Working more than 11 hours a day rather than the usual 9am to 5pm markedly increases heart disease risk, say UK experts.
The magnitude of risk goes up by 67% for people who work long hours, they say in Annals of Internal Medicine.
The University College London team base their findings on over 7,000 civil service employees whose health they have been tracking since 1985.
They suggest GPs should now be asking their patients about working hours.
Lead researcher Professor Mika Kivimäki said: "Considering that including a measurement of working hours in a GP interview is so simple and useful, our research presents a strong case that it should become standard practice.
"It could also be a wake-up call for people who overwork themselves, especially if they already have other risk factors."
Over the course of the 11-year study, 192 of the participants suffered a heart attack.
People who worked 11 hours or more a day were more than half as likely again to have a heart attack than those who worked shorter hours.
And adding working hours to well-established heart risk factors, such as high blood pressure, made the researchers' predictions far more accurate.
If GPs were to add this to their usual list of heart questions they might spot 6,000 more of the 125,000 people who suffer heart attacks in the UK each year, the researchers suggest.
Studies are now needed to see if getting people to cut back on their working hours will improve their heart health, they add.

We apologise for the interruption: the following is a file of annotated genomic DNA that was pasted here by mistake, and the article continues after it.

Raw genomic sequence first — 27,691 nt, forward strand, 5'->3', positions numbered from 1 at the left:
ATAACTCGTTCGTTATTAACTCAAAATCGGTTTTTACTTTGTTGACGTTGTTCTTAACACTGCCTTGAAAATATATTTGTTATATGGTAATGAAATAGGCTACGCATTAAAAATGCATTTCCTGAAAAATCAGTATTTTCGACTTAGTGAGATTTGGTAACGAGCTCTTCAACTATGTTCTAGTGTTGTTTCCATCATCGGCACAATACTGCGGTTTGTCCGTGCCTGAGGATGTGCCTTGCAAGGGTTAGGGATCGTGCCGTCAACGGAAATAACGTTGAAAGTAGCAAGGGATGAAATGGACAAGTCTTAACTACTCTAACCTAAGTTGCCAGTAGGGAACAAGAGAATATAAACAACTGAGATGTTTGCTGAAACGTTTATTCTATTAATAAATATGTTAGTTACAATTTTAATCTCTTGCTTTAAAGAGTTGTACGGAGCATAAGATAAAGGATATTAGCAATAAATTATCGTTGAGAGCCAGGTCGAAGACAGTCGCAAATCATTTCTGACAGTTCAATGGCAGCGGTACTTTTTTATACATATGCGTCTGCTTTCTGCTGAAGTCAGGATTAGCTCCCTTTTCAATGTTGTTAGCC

Professor Stephen Holgate of the Medical Research Council, which part-funded the investigation, said: "This study might make us think twice about the old adage 'hard work won't kill you'.
"Tackling lifestyles that are detrimental to health is a key area for the MRC, and this research reminds us that it's not just diet and exercise we need to think about."
Professor Peter Weissberg of the British Heart Foundation said: "These most recent findings raise the possibility that long working hours may increase the risk of a heart attack.
"But further studies are required to confirm this association and clarify how it might be used to change our current approach to assessing someone's risk of developing heart disease and what advice we give on working conditions."
Experts suspect a number of underlying factors may be at play, such as undetected high blood pressure, stress, anxiety or depression, and being a driven, aggressive or irritable personality.